Legends of Tomorrow Falters with “Tender is the Nate”

*Spoiler warning for Legends of Tomorrow, season 4, episode 6.

Sara and Nate on Legends of Tomorrow
Sara and Nate in Paris during the Roaring ’20s on Legends of Tomorrow. Photo courtesy of CW, screenshot by Linda Maleh.

After last week’s dynamite episode, Legends was just okay this week. As Hank (Nate’s dad) investigates the Time Bureau and their finances, he seriously starts to question the astronomical expenses the team racks up manning the time ship, and completing their missions. It’s very confusing to me that he lists food and period costumes as being major expenses considering Gideon creates all those things for free. The Legends have never had expenses before (they aren’t even paid), so this feels like a major plot-hole to me.

To prove to Hank that the Legends are worth the money, Nate decides to take his dad along on a mission. Things get very awkward when Nate finds Charlie on the ship, and mistakes her for Amaya, and the team has to explain how she’s just trapped looking like Amaya, especially since they can’t let Hank know that they’re harboring a fugitive.

The team winds up in the Roaring ’20s Paris trying to track down a monster witnessed by Salvadore Dali down in the catacombs. If you know nothing about Paris in ’20s, you should know that the city was full of artist expats, including Ernest Hemingway and F. Scott Fitzgerald and his wife Zelda. The Legends meet all of these people as they do recon on what the monster is. Hank is particularly impressed by Hemingway, who he as admired all his life, and inexplicably has the nickname “Papa” for him. While Nate wants to do more research on what the monster may be and how to kill it, Hank and Hemingway elect to just go straight down to the catacombs and kill. This goes horribly wrong and they only get away because Sara and Mick go with them, and use their skills to manage to get them all out.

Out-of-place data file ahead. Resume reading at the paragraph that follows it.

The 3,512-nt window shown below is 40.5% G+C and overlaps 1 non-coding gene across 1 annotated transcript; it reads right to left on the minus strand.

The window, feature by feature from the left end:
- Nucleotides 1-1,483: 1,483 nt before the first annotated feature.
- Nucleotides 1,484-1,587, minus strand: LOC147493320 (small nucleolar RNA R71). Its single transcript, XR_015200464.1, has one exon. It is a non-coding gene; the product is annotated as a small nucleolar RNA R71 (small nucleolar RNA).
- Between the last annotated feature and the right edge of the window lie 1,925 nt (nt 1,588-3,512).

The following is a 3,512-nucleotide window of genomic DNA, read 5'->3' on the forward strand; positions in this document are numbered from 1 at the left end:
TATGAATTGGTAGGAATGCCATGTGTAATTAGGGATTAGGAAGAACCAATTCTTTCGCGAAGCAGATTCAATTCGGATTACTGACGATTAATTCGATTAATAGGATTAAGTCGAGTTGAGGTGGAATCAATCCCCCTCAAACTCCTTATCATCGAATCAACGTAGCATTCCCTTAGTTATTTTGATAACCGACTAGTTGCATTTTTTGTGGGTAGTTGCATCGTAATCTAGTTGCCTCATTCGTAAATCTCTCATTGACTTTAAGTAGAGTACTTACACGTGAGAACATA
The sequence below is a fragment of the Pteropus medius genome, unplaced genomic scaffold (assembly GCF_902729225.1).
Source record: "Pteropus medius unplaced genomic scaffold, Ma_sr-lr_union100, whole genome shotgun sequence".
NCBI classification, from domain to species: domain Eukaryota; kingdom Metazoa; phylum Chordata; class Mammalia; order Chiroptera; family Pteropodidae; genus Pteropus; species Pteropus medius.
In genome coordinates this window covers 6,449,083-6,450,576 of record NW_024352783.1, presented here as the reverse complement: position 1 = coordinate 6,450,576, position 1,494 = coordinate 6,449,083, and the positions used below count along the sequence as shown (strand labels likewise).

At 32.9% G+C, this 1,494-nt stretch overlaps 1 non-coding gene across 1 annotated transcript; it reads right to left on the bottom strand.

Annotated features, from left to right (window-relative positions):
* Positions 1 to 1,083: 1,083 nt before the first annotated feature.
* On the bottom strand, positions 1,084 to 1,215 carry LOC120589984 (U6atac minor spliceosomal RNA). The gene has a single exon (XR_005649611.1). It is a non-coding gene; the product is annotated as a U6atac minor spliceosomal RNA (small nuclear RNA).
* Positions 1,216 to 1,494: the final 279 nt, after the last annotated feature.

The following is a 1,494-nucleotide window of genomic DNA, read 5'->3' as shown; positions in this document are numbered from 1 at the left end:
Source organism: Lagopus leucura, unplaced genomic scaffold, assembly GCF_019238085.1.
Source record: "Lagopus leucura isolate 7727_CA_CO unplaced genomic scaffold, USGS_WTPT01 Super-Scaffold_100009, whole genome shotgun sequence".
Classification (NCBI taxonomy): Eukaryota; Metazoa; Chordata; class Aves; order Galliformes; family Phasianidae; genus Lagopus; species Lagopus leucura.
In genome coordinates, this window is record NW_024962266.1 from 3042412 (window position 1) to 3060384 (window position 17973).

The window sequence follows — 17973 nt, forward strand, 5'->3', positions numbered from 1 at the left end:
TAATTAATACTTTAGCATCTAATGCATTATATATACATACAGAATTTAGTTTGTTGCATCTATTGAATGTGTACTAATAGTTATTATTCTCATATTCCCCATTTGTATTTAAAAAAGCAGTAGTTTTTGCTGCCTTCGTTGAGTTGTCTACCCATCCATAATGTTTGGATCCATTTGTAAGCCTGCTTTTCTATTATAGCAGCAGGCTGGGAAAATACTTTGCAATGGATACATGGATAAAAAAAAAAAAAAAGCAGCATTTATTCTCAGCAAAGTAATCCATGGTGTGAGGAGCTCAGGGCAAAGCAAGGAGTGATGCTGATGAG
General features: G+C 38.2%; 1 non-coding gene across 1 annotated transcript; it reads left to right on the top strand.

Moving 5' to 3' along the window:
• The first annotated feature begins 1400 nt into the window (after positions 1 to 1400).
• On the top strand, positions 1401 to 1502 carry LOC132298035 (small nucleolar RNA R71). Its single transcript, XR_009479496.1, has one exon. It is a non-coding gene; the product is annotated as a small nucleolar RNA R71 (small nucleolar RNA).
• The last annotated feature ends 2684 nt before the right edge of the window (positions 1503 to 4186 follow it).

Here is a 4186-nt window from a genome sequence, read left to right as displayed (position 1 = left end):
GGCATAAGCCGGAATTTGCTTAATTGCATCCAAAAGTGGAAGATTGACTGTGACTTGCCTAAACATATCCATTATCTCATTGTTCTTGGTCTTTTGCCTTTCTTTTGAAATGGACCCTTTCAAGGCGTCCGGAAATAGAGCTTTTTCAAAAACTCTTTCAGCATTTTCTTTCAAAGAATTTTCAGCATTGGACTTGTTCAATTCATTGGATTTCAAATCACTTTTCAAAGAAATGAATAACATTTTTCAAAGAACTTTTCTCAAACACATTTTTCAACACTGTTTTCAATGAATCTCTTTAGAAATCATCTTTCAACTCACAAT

Nate shows the drawing Salvadore Dali made him of the monster to Charlie and the Fitzgeralds, and Charlie determines that it’s a minotaur – a monster with the head of a bull and body of a man, stuck in a labyrinth, from Greek mythology. After doing some research, Nate figures out that the way to defeat the minotaur is by lulling it to sleep with music. Hank is derisive of this approach, and Hemingway almost completely ruins their plan by trying to shoot the minotaur in a crowded cafe, but Hank gets on board in the end and plays and sings a James Taylor song on a guitar to put the minotaur to sleep.

After the mission Hank says that he can see the value in what the Legends do, and will approve their budget. Sara asks Nate if he wants to stay with the Legends, but he decides to go back to office life at the Time Bureau, saying that his Legends days are over, but welcomes Charlie to the group. It’s too bad since I miss Nate’s buddy-dynamic with Ray, but oh well.

Back at the Time Bureau, it’s Mona’s first day as caretaker for the animals. She and by-the-book-Ava clash over how to take care of the monsters. When Ava catches Mona trying to sneak newly-imprisoned Nora Darhk a letter from Ray, Nora lashes out with magic, frying the security circuits and trapping them all in her room/cell for the duration of the episode. Ava is resistant at first, but she loosens up and they actually all have a good time after opening up a bottle of wine and eating cake meant for Ava’s birthday. This was actually one of the only fun parts of the episode, and hopefully spells future plot lines for Nora as an ally. They finally break free when Ava allows Nora to open the letter, and it turns out Ray was in the envelope in miniature the whole time. Using the blasters on his Atom suit, he blasts them out of there.

This episode tried a little too hard, much like most of the episodes so far this season (except for last week’s episode, “Tagumo Attacks!!!,” which was fantastic). It also further demonstrated the emerging role the Time Bureau takes up in this season. While the show used to just be about the Legends flying around time fixing things, it’s now just as much about the office life of the Bureau in regular old 2018, which provides some fun supernatural office humor, but I also wonder if it isn’t a drain on the show’s usual fly-by-the-seat-of-its-pants style. I guess we’ll just have to see.

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Author: Linda Maleh

Entertainment writer, feminist, and New York City native. Personal blog is tvtotalkabout.com.

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